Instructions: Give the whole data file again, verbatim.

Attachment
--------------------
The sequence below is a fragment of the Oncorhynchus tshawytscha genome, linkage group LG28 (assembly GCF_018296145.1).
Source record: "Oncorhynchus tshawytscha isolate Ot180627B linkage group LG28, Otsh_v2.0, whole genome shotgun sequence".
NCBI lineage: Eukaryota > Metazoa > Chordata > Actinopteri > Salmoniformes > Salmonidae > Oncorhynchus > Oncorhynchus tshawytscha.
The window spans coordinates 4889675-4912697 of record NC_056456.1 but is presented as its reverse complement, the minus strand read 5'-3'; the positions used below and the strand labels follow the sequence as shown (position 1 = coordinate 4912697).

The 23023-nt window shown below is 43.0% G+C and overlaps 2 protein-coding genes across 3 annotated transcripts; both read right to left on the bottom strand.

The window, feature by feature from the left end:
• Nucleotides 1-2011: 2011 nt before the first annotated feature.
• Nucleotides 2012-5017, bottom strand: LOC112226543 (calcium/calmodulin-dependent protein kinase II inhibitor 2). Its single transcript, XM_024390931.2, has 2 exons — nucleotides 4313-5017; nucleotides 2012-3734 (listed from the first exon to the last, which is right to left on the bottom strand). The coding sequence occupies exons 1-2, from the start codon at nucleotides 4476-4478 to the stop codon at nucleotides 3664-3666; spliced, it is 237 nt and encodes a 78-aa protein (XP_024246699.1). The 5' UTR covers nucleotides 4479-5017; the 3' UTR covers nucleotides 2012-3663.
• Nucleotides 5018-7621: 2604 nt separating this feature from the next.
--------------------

The sequence below is a fragment of the Oncorhynchus tshawytscha genome, linkage group LG28 (assembly GCF_018296145.1).
Source record: "Oncorhynchus tshawytscha isolate Ot180627B linkage group LG28, Otsh_v2.0, whole genome shotgun sequence".
NCBI lineage: Eukaryota > Metazoa > Chordata > Actinopteri > Salmoniformes > Salmonidae > Oncorhynchus > Oncorhynchus tshawytscha.
The window spans coordinates 4889675-4912697 of record NC_056456.1 but is presented as its reverse complement, the minus strand read 5'-3'; the positions used below and the strand labels follow the sequence as shown (position 1 = coordinate 4912697).

The 23023-nt window shown below is 43.0% G+C and overlaps 2 protein-coding genes across 3 annotated transcripts; both read right to left on the bottom strand.

The window, feature by feature from the left end:
• Nucleotides 1-2011: 2011 nt before the first annotated feature.
• Nucleotides 2012-5017, bottom strand: LOC112226543 (calcium/calmodulin-dependent protein kinase II inhibitor 2). Its single transcript, XM_024390931.2, has 2 exons — nucleotides 4313-5017; nucleotides 2012-3734 (listed from the first exon to the last, which is right to left on the bottom strand). The coding sequence occupies exons 1-2, from the start codon at nucleotides 4476-4478 to the stop codon at nucleotides 3664-3666; spliced, it is 237 nt and encodes a 78-aa protein (XP_024246699.1). The 5' UTR covers nucleotides 4479-5017; the 3' UTR covers nucleotides 2012-3663.
• Nucleotides 5018-7621: 2604 nt separating this feature from the next.